Interesting. This is one of the few Midway counterfactuals that has not made me want to immediately reach for a whiskey bottle. I remember reading somewhere (and I really wish I could remember exactly where...) that if the US had been dealt a significant setback in the Pacific, the plan was to double down on the Europe First strategy, and then turn attention to Japan with Germany out of the picture. In that time, American industrial superiority would have come into play, and the numbers game would not be favoring the Japanese. The end result would be that the war would be over in 1947 or '48 at the outside.

I can't even begin to imagine what the casualty count would be though, especially if the Manhattan project were still completed in 1945, and nuclear weapons immediately committed to combat.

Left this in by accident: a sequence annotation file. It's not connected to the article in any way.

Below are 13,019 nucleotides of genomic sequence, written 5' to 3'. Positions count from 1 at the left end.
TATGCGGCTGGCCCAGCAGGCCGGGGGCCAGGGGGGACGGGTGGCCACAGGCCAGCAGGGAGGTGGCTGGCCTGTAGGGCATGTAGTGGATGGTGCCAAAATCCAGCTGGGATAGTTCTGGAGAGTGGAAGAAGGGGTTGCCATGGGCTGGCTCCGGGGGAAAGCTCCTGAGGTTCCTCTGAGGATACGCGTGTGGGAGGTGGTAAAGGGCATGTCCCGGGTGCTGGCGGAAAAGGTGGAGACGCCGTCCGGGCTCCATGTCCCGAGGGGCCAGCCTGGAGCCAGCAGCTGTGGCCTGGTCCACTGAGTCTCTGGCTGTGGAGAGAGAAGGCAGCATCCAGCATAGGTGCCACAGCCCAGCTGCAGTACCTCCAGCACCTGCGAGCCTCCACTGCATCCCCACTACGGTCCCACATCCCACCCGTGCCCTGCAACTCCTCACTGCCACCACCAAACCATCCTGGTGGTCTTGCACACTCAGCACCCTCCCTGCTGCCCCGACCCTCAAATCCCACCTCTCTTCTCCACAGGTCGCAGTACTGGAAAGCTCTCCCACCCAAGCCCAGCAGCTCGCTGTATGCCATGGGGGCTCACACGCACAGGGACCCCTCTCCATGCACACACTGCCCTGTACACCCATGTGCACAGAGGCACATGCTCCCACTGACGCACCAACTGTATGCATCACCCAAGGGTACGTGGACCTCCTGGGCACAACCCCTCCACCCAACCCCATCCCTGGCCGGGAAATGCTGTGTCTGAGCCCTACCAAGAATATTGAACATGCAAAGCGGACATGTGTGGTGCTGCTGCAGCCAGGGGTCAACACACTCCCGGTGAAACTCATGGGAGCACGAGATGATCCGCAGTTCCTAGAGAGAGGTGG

Paul M. Weir

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I can't find an earlier and quite detailed post from a number of years ago I did about Midway. However from shaky memory the Midway garrison had 4 x 7" and about a dozen 5" coastal guns as well as a dozen to a score of dual purpose 3" AA guns. The 7" and 5" guns were long barrelled secondary guns taken from US pre-dreadnoughts. The 5" guns were intended to take out destroyers and light cruisers and the 7" to take on armoured cruisers and pre-dreadnought battleships. The 5" were longer barrelled than the US WW2 dual purpose 5". The initial air attacks on Midway made little impact on those guns.